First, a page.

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What Is Rimpa (Rinpa)?
Rimpa (or Rinpa) is one of the major historical schools of Japanese painting. The school traces its origins back to the 17th century and credits Ho'ami Koetsu and Tawaraya Sōtatsu as its progenitors, but Rimpa is the product of Ogata Korin. The name Rimpa comes from Korin's name and the character "pa," which means school.
A Short History of Rimpa
Hon'ami Koetsu founded an artistic community of craftsmen supported by wealthy merchant patrons of the Nichiren Buddhist sect in Kyoto in 1615. Both the wealthy merchant class and the old Kyoto aristocracy favored arts that followed classical traditions, and thus Koetsu made numerous works of ceramics, calligraphy, and lacquerware.
Tawaraya Sotatsu, Koetsu's collaborator, maintained a workshop in Kyoto and produced commercial paintings like decorative fans and folding screens. He also specialized in making decorated paper with gold or silver backgrounds. Koetsu then added calligraphy to these pieces.
Both artists came from families of great importance; Koetsu came from a family of swordsmiths who had served the imperial court and the great warlords, Oda Nobunaga and Toyotomi Hideyoshi, and the Ashikaga Shoguns. Koetsu's father evaluated swords for the Maeda clan, as did Koetsu himself. However, Koetsu was less concerned with swords and favored painting, calligraphy, lacquerwork, and the Japanese tea ceremony. His own painting style was flamboyant, like the aristocratic style of the Heian period (794–1185).
Sotatsu also pursued the classical Yamato-e genre, but he also pioneered a new technique with bold outlines and striking color schemes. One his most famous works are the folding screens Wind and Thunder Gods.
The Rimpa school fell into neglect in the early Edo period but was revived in the Genroku era (1688–1704) by Ogata Korin and his younger brother Ogata Kenzan, sons of a prosperous Kyoto textile merchant. Korin's innovation was to depict nature in an abstract way by using numerous color and hue gradations, mixing colors on the surface to achieve eccentric effects, and making liberal use of precious substances like gold and pearl.
Rimpa was revived again in 19th-century Edo by Sakai Hoitsu, a Kanto school artist whose family had been one of Ogata Korin's sponsors. Sakai published a series of 100 woodcut prints based on paintings by Korin and is known for his painting Summer and Autumn Grasses.
Characteristics of Rimpa Style
Rimpa art tends to follow three stylistic themes:
- The continuation and reworking of Soutatsu's style
- The use of classic literature like The Tale of Genji, The Tale of Ise, and poetry by 36 of the great poets
- Standard Yamato-e themes depicting birds, flowers, and the four seasons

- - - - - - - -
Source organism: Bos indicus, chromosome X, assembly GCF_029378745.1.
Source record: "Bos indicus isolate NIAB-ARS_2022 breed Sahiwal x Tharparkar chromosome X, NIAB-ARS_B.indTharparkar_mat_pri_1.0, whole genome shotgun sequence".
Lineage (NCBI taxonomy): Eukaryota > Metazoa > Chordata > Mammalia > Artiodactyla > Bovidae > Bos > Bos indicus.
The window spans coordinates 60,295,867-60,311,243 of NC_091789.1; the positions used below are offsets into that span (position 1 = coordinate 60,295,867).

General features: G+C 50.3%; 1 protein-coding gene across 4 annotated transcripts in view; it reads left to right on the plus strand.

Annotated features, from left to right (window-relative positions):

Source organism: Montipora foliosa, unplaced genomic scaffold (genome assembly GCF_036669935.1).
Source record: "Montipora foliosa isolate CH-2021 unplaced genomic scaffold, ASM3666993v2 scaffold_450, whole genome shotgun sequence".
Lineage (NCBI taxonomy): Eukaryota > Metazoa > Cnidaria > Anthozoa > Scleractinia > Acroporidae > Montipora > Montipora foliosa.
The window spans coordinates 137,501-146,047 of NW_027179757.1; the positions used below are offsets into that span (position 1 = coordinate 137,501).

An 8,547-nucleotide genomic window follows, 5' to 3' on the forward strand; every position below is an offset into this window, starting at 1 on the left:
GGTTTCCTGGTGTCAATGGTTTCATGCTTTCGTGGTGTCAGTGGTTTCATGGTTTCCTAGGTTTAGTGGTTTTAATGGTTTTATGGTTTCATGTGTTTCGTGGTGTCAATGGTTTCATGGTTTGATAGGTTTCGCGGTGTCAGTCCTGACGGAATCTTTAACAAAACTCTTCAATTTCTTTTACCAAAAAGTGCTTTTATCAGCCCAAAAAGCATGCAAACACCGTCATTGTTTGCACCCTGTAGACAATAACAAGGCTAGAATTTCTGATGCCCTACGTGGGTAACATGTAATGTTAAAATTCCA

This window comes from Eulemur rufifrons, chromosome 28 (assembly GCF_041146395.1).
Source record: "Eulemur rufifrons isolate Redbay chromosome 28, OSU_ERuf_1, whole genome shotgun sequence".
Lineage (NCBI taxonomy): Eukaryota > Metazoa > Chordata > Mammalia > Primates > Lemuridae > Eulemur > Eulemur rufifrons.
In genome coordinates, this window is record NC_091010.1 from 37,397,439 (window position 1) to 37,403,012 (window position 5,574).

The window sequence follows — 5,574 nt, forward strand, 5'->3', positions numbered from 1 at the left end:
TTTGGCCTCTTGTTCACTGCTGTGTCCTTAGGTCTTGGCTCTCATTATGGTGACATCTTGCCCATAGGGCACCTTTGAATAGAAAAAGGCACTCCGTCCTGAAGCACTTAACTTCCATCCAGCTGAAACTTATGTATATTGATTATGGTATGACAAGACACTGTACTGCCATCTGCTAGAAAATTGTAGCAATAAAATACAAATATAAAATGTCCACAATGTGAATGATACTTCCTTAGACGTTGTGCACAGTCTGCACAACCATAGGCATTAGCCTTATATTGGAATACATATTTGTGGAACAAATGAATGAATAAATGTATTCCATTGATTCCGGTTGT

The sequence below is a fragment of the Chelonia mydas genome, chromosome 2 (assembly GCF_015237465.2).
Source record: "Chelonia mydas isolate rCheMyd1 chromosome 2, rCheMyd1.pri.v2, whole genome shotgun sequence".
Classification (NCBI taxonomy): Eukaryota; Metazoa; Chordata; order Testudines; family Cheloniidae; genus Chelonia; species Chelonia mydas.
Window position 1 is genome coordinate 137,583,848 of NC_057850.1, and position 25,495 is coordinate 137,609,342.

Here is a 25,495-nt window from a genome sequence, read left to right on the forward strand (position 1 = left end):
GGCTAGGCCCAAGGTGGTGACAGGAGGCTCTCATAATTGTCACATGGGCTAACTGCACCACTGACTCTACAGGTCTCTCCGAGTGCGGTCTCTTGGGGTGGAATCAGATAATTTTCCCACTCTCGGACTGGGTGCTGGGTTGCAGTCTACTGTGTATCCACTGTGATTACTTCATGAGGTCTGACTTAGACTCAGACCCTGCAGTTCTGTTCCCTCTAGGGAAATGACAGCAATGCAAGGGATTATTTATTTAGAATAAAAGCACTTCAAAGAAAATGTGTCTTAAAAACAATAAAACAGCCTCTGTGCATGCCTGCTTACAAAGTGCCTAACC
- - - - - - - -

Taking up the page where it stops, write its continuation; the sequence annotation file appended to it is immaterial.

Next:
Rimpa is distinguished by its lavish and bright colors and gold and silver backgrounds. It's also known for its extravagant and flamboyant nature. Precious stones are used in bright colors, and gold and silver leaf are employed as well. Rimpa was loved by the Chounin, or merchant class. Rimpa was used in wall hangings, folding screens, ceramics, and lacquer.
Famous Rimpa Art Pieces and Where You Can See Them
- Wind and Thunder Gods by Sotatsu: Freer Gallery Washington D.C
- Red and White Plum Trees by Ogata Korin: at Museum of Art in Atami, Shizuoka
- Iris by Ogata Korin: The Metropolitan Museum of Art New York
- Rough Waves Ogata Korin: The Metropolitan Museum of Art New York
- Cosmetic Box with Fan-Shaped Paintings by Ogata Korin: The Museum Yamato Bunkakan, Nara
- Water Birds in Lotus Pond by Tawaraya Sotatsu: Kyoto National Museum (this painting is considered a national treasure of Japan)
- Cranes by Suzuki Kiitsu: Feinberg Collection, USA
- Lidded Vessel Pines and Waves Design in Underglaze Blue with Gold and Silver Decoration by Ogata Kenzan: Idemitsu Museum of Arts, Tokyo
- Summer and Autumn Grasses by Sakai Hoitsu: Tokyo National Museum
- Amagumo by Hon'ami Koetsu: Mitsui Memorial Museum, Tokyo
- Autumn Flowers and Moon by Sakai Hoitsu: Tokyo National Museum
- White Camellias and Autumn Grasses by Suzuki Kiitsu: Freer Gallery Washington D.C
This content is accurate and true to the best of the author’s knowledge and is not meant to substitute for formal and individualized advice from a qualified professional.
Tell me what you think
Tolovaj Publishing House from Ljubljana on June 11, 2011:
Never heard of Rimpa before. It is beautiful. Thanks!
sponias lm on June 03, 2011:
anonymous on June 01, 2011:
I liked these paintings. Thanx a lot for introducing me to a new school of Art.